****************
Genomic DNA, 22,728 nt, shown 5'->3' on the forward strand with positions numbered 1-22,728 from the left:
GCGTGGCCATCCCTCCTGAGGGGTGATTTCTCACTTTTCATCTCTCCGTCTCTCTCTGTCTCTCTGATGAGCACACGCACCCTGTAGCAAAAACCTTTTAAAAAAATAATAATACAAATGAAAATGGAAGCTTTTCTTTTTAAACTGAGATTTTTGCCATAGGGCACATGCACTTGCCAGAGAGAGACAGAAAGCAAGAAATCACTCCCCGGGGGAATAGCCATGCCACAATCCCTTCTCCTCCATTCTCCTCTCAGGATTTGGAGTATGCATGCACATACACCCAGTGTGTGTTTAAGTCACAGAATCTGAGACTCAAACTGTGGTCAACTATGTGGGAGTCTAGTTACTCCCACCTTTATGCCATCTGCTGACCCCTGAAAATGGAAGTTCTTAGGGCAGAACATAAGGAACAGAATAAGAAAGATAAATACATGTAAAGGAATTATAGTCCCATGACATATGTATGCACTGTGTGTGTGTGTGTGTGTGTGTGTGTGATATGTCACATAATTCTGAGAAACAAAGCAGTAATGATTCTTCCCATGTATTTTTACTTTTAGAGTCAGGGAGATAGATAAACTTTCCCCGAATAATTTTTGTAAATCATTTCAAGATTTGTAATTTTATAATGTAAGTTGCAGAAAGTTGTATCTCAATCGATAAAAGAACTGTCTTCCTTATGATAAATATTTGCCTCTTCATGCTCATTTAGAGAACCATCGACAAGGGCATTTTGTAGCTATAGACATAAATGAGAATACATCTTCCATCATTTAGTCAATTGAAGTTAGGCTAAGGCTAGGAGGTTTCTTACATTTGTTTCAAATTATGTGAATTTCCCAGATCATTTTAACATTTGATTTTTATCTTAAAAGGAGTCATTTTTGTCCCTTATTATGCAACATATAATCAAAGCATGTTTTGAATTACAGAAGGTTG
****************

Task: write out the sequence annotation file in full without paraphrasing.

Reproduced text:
Genomic DNA, 22,728 nt, shown 5'->3' on the forward strand with positions numbered 1-22,728 from the left:
GCGTGGCCATCCCTCCTGAGGGGTGATTTCTCACTTTTCATCTCTCCGTCTCTCTCTGTCTCTCTGATGAGCACACGCACCCTGTAGCAAAAACCTTTTAAAAAAATAATAATACAAATGAAAATGGAAGCTTTTCTTTTTAAACTGAGATTTTTGCCATAGGGCACATGCACTTGCCAGAGAGAGACAGAAAGCAAGAAATCACTCCCCGGGGGAATAGCCATGCCACAATCCCTTCTCCTCCATTCTCCTCTCAGGATTTGGAGTATGCATGCACATACACCCAGTGTGTGTTTAAGTCACAGAATCTGAGACTCAAACTGTGGTCAACTATGTGGGAGTCTAGTTACTCCCACCTTTATGCCATCTGCTGACCCCTGAAAATGGAAGTTCTTAGGGCAGAACATAAGGAACAGAATAAGAAAGATAAATACATGTAAAGGAATTATAGTCCCATGACATATGTATGCACTGTGTGTGTGTGTGTGTGTGTGTGTGTGATATGTCACATAATTCTGAGAAACAAAGCAGTAATGATTCTTCCCATGTATTTTTACTTTTAGAGTCAGGGAGATAGATAAACTTTCCCCGAATAATTTTTGTAAATCATTTCAAGATTTGTAATTTTATAATGTAAGTTGCAGAAAGTTGTATCTCAATCGATAAAAGAACTGTCTTCCTTATGATAAATATTTGCCTCTTCATGCTCATTTAGAGAACCATCGACAAGGGCATTTTGTAGCTATAGACATAAATGAGAATACATCTTCCATCATTTAGTCAATTGAAGTTAGGCTAAGGCTAGGAGGTTTCTTACATTTGTTTCAAATTATGTGAATTTCCCAGATCATTTTAACATTTGATTTTTATCTTAAAAGGAGTCATTTTTGTCCCTTATTATGCAACATATAATCAAAGCATGTTTTGAATTACAGAAGGTTG